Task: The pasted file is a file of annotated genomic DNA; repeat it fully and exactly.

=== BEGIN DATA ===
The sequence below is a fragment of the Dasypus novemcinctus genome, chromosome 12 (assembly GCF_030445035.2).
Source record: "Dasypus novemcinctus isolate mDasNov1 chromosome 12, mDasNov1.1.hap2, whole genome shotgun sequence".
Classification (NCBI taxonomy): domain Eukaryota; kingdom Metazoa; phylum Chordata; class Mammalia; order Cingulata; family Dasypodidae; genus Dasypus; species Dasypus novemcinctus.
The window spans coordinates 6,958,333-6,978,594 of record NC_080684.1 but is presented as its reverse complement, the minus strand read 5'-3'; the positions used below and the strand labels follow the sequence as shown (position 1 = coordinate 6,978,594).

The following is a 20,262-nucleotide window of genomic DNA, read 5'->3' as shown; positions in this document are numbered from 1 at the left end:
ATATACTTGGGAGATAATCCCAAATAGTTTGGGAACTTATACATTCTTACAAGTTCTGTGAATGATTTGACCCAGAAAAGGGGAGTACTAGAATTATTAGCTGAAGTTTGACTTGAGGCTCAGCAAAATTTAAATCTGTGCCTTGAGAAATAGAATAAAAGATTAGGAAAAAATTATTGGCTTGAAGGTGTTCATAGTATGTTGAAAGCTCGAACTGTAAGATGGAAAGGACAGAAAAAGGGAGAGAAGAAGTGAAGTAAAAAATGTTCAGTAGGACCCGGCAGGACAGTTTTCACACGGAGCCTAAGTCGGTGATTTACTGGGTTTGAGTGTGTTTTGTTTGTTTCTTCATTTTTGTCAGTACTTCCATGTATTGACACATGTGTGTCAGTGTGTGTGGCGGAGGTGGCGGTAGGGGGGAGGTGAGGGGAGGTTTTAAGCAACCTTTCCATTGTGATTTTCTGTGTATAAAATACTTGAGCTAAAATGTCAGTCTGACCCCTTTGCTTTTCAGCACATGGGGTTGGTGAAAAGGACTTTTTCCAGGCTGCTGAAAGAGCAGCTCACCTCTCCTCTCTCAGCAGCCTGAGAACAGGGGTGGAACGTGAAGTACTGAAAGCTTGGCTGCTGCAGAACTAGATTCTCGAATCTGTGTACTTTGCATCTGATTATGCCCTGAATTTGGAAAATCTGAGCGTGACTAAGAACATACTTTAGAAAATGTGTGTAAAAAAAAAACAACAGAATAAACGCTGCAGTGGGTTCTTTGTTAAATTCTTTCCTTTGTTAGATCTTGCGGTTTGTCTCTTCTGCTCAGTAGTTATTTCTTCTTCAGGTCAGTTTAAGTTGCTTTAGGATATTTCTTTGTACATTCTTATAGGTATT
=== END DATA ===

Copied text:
The sequence below is a fragment of the Dasypus novemcinctus genome, chromosome 12 (assembly GCF_030445035.2).
Source record: "Dasypus novemcinctus isolate mDasNov1 chromosome 12, mDasNov1.1.hap2, whole genome shotgun sequence".
Classification (NCBI taxonomy): domain Eukaryota; kingdom Metazoa; phylum Chordata; class Mammalia; order Cingulata; family Dasypodidae; genus Dasypus; species Dasypus novemcinctus.
The window spans coordinates 6,958,333-6,978,594 of record NC_080684.1 but is presented as its reverse complement, the minus strand read 5'-3'; the positions used below and the strand labels follow the sequence as shown (position 1 = coordinate 6,978,594).

The following is a 20,262-nucleotide window of genomic DNA, read 5'->3' as shown; positions in this document are numbered from 1 at the left end:
ATATACTTGGGAGATAATCCCAAATAGTTTGGGAACTTATACATTCTTACAAGTTCTGTGAATGATTTGACCCAGAAAAGGGGAGTACTAGAATTATTAGCTGAAGTTTGACTTGAGGCTCAGCAAAATTTAAATCTGTGCCTTGAGAAATAGAATAAAAGATTAGGAAAAAATTATTGGCTTGAAGGTGTTCATAGTATGTTGAAAGCTCGAACTGTAAGATGGAAAGGACAGAAAAAGGGAGAGAAGAAGTGAAGTAAAAAATGTTCAGTAGGACCCGGCAGGACAGTTTTCACACGGAGCCTAAGTCGGTGATTTACTGGGTTTGAGTGTGTTTTGTTTGTTTCTTCATTTTTGTCAGTACTTCCATGTATTGACACATGTGTGTCAGTGTGTGTGGCGGAGGTGGCGGTAGGGGGGAGGTGAGGGGAGGTTTTAAGCAACCTTTCCATTGTGATTTTCTGTGTATAAAATACTTGAGCTAAAATGTCAGTCTGACCCCTTTGCTTTTCAGCACATGGGGTTGGTGAAAAGGACTTTTTCCAGGCTGCTGAAAGAGCAGCTCACCTCTCCTCTCTCAGCAGCCTGAGAACAGGGGTGGAACGTGAAGTACTGAAAGCTTGGCTGCTGCAGAACTAGATTCTCGAATCTGTGTACTTTGCATCTGATTATGCCCTGAATTTGGAAAATCTGAGCGTGACTAAGAACATACTTTAGAAAATGTGTGTAAAAAAAAAACAACAGAATAAACGCTGCAGTGGGTTCTTTGTTAAATTCTTTCCTTTGTTAGATCTTGCGGTTTGTCTCTTCTGCTCAGTAGTTATTTCTTCTTCAGGTCAGTTTAAGTTGCTTTAGGATATTTCTTTGTACATTCTTATAGGTATT